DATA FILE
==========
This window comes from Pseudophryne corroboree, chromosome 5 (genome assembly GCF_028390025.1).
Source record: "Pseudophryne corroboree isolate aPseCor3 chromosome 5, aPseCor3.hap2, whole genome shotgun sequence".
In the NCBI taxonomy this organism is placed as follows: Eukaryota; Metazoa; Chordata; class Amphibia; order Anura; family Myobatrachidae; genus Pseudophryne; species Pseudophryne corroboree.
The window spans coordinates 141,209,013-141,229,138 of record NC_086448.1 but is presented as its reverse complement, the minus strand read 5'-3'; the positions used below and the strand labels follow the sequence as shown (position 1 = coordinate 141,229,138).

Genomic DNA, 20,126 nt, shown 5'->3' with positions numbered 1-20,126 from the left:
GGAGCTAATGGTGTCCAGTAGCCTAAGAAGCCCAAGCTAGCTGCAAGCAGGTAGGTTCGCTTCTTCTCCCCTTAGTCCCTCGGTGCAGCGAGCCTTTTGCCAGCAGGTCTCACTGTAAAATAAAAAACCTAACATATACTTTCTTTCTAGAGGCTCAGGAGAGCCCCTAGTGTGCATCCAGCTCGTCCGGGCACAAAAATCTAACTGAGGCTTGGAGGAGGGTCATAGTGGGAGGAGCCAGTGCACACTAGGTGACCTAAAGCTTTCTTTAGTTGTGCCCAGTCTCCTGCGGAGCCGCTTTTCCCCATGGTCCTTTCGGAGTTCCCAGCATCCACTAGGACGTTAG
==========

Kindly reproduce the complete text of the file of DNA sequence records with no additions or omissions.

This window comes from Pseudophryne corroboree, chromosome 5 (genome assembly GCF_028390025.1).
Source record: "Pseudophryne corroboree isolate aPseCor3 chromosome 5, aPseCor3.hap2, whole genome shotgun sequence".
In the NCBI taxonomy this organism is placed as follows: Eukaryota; Metazoa; Chordata; class Amphibia; order Anura; family Myobatrachidae; genus Pseudophryne; species Pseudophryne corroboree.
The window spans coordinates 141,209,013-141,229,138 of record NC_086448.1 but is presented as its reverse complement, the minus strand read 5'-3'; the positions used below and the strand labels follow the sequence as shown (position 1 = coordinate 141,229,138).

Genomic DNA, 20,126 nt, shown 5'->3' with positions numbered 1-20,126 from the left:
GGAGCTAATGGTGTCCAGTAGCCTAAGAAGCCCAAGCTAGCTGCAAGCAGGTAGGTTCGCTTCTTCTCCCCTTAGTCCCTCGGTGCAGCGAGCCTTTTGCCAGCAGGTCTCACTGTAAAATAAAAAACCTAACATATACTTTCTTTCTAGAGGCTCAGGAGAGCCCCTAGTGTGCATCCAGCTCGTCCGGGCACAAAAATCTAACTGAGGCTTGGAGGAGGGTCATAGTGGGAGGAGCCAGTGCACACTAGGTGACCTAAAGCTTTCTTTAGTTGTGCCCAGTCTCCTGCGGAGCCGCTTTTCCCCATGGTCCTTTCGGAGTTCCCAGCATCCACTAGGACGTTAG